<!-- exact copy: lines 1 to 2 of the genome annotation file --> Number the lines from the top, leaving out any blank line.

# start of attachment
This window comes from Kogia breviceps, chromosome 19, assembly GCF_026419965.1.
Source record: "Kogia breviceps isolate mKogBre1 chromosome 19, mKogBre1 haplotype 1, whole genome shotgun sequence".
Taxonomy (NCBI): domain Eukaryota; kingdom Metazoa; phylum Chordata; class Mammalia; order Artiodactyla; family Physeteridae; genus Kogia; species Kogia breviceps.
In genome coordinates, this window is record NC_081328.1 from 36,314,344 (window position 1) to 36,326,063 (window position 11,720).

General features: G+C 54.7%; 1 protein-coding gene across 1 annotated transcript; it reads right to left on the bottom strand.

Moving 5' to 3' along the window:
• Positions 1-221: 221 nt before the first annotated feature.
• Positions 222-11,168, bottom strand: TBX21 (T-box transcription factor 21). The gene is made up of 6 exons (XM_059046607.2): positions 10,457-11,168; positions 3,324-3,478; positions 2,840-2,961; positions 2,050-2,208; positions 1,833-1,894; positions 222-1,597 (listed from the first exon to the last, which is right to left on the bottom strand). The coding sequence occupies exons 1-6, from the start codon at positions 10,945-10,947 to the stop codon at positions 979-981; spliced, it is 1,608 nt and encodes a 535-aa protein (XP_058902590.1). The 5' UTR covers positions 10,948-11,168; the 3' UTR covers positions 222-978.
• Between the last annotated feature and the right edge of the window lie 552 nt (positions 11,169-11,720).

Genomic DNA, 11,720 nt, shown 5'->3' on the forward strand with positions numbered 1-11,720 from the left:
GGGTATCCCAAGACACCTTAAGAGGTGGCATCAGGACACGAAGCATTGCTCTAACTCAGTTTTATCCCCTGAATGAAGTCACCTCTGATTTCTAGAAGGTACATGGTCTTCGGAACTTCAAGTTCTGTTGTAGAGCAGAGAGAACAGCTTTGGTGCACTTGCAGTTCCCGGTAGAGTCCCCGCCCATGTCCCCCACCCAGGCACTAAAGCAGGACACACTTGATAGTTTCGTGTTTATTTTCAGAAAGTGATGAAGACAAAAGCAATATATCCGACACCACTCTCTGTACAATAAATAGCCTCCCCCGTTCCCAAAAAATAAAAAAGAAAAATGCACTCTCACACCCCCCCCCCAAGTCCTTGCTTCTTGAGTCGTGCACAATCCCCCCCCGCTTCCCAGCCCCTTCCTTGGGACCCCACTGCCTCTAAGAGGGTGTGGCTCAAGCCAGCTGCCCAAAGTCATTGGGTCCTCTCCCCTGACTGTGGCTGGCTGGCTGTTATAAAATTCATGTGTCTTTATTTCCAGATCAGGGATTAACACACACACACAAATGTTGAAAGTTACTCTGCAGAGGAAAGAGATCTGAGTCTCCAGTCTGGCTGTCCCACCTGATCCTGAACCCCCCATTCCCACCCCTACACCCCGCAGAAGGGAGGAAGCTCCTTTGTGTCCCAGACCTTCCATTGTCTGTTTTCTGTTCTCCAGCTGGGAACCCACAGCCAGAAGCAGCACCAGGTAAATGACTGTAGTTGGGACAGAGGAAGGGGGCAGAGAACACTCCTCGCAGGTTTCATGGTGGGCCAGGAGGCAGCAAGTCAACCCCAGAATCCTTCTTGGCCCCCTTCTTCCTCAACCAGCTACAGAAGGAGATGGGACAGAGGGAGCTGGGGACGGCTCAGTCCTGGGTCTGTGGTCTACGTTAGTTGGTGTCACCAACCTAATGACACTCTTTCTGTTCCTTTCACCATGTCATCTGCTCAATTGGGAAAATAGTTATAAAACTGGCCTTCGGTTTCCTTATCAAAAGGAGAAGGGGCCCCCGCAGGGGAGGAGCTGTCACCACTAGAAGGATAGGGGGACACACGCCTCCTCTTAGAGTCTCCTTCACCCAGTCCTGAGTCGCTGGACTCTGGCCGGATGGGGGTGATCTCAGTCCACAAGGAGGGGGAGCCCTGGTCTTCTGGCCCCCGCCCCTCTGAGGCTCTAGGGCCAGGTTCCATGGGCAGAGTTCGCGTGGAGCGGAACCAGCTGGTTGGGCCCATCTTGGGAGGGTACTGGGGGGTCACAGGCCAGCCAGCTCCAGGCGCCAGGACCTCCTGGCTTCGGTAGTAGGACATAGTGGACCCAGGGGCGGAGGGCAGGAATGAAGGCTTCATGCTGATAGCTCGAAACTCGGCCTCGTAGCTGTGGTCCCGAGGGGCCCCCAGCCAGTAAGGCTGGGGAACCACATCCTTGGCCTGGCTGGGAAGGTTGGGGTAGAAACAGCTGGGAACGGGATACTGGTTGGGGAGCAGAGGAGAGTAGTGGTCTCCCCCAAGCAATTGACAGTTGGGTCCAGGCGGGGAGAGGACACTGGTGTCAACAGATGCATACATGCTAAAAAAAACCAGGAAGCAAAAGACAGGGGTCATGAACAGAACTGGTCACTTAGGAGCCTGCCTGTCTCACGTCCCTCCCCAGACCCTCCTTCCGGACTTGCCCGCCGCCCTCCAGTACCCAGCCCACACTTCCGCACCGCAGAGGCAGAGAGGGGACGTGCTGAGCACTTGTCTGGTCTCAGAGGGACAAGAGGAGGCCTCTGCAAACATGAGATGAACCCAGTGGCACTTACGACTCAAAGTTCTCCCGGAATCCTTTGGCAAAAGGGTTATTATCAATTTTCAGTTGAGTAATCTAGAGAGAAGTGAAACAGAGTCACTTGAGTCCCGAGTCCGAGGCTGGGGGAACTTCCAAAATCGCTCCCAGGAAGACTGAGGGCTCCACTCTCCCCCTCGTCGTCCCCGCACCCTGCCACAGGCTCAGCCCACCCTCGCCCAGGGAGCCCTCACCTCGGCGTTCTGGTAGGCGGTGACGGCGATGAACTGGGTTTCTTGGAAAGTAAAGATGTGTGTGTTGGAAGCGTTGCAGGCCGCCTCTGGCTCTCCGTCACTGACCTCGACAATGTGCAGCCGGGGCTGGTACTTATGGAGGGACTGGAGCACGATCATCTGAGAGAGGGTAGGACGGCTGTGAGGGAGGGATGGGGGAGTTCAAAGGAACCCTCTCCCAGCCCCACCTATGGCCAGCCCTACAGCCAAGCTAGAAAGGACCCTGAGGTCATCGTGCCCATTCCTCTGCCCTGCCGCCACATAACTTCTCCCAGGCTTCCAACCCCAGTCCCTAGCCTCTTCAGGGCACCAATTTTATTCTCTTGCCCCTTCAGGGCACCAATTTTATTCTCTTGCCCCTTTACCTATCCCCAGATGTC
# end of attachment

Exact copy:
This window comes from Kogia breviceps, chromosome 19, assembly GCF_026419965.1.
Source record: "Kogia breviceps isolate mKogBre1 chromosome 19, mKogBre1 haplotype 1, whole genome shotgun sequence".